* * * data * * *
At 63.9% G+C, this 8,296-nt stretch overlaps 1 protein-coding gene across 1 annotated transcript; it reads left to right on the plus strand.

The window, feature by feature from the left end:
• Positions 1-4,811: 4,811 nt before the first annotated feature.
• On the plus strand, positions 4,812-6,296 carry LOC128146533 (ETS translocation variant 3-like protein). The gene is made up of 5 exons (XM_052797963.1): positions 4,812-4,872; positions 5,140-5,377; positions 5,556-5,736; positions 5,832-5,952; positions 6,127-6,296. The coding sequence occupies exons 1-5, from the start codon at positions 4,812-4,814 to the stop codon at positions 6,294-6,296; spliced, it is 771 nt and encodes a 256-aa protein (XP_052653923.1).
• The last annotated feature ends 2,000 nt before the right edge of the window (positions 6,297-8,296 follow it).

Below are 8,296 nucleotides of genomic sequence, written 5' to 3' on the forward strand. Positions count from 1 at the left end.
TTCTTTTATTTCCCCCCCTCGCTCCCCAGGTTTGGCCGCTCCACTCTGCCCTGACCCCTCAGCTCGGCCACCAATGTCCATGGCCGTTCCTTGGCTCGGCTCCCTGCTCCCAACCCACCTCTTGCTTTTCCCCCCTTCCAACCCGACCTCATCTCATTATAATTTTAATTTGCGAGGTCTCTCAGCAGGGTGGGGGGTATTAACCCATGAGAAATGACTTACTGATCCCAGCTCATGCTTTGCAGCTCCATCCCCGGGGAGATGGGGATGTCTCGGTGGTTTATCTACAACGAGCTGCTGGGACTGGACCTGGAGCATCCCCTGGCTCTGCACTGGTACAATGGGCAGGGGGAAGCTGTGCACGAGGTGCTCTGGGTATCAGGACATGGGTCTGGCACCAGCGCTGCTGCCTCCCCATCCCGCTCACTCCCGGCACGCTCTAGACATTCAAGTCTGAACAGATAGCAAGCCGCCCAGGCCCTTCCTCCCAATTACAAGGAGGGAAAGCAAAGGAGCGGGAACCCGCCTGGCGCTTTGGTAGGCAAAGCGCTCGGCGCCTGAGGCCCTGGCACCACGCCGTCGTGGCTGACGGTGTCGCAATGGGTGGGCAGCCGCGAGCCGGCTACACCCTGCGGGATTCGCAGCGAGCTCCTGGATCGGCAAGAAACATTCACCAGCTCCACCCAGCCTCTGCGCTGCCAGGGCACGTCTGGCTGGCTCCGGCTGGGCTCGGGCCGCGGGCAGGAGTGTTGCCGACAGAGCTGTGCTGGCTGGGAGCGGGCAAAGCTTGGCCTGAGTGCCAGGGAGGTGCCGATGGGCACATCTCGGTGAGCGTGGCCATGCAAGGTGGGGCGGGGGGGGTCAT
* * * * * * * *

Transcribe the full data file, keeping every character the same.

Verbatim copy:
At 63.9% G+C, this 8,296-nt stretch overlaps 1 protein-coding gene across 1 annotated transcript; it reads left to right on the plus strand.

The window, feature by feature from the left end:
• Positions 1-4,811: 4,811 nt before the first annotated feature.
• On the plus strand, positions 4,812-6,296 carry LOC128146533 (ETS translocation variant 3-like protein). The gene is made up of 5 exons (XM_052797963.1): positions 4,812-4,872; positions 5,140-5,377; positions 5,556-5,736; positions 5,832-5,952; positions 6,127-6,296. The coding sequence occupies exons 1-5, from the start codon at positions 4,812-4,814 to the stop codon at positions 6,294-6,296; spliced, it is 771 nt and encodes a 256-aa protein (XP_052653923.1).
• The last annotated feature ends 2,000 nt before the right edge of the window (positions 6,297-8,296 follow it).

Below are 8,296 nucleotides of genomic sequence, written 5' to 3' on the forward strand. Positions count from 1 at the left end.
TTCTTTTATTTCCCCCCCTCGCTCCCCAGGTTTGGCCGCTCCACTCTGCCCTGACCCCTCAGCTCGGCCACCAATGTCCATGGCCGTTCCTTGGCTCGGCTCCCTGCTCCCAACCCACCTCTTGCTTTTCCCCCCTTCCAACCCGACCTCATCTCATTATAATTTTAATTTGCGAGGTCTCTCAGCAGGGTGGGGGGTATTAACCCATGAGAAATGACTTACTGATCCCAGCTCATGCTTTGCAGCTCCATCCCCGGGGAGATGGGGATGTCTCGGTGGTTTATCTACAACGAGCTGCTGGGACTGGACCTGGAGCATCCCCTGGCTCTGCACTGGTACAATGGGCAGGGGGAAGCTGTGCACGAGGTGCTCTGGGTATCAGGACATGGGTCTGGCACCAGCGCTGCTGCCTCCCCATCCCGCTCACTCCCGGCACGCTCTAGACATTCAAGTCTGAACAGATAGCAAGCCGCCCAGGCCCTTCCTCCCAATTACAAGGAGGGAAAGCAAAGGAGCGGGAACCCGCCTGGCGCTTTGGTAGGCAAAGCGCTCGGCGCCTGAGGCCCTGGCACCACGCCGTCGTGGCTGACGGTGTCGCAATGGGTGGGCAGCCGCGAGCCGGCTACACCCTGCGGGATTCGCAGCGAGCTCCTGGATCGGCAAGAAACATTCACCAGCTCCACCCAGCCTCTGCGCTGCCAGGGCACGTCTGGCTGGCTCCGGCTGGGCTCGGGCCGCGGGCAGGAGTGTTGCCGACAGAGCTGTGCTGGCTGGGAGCGGGCAAAGCTTGGCCTGAGTGCCAGGGAGGTGCCGATGGGCACATCTCGGTGAGCGTGGCCATGCAAGGTGGGGCGGGGGGGGTCAT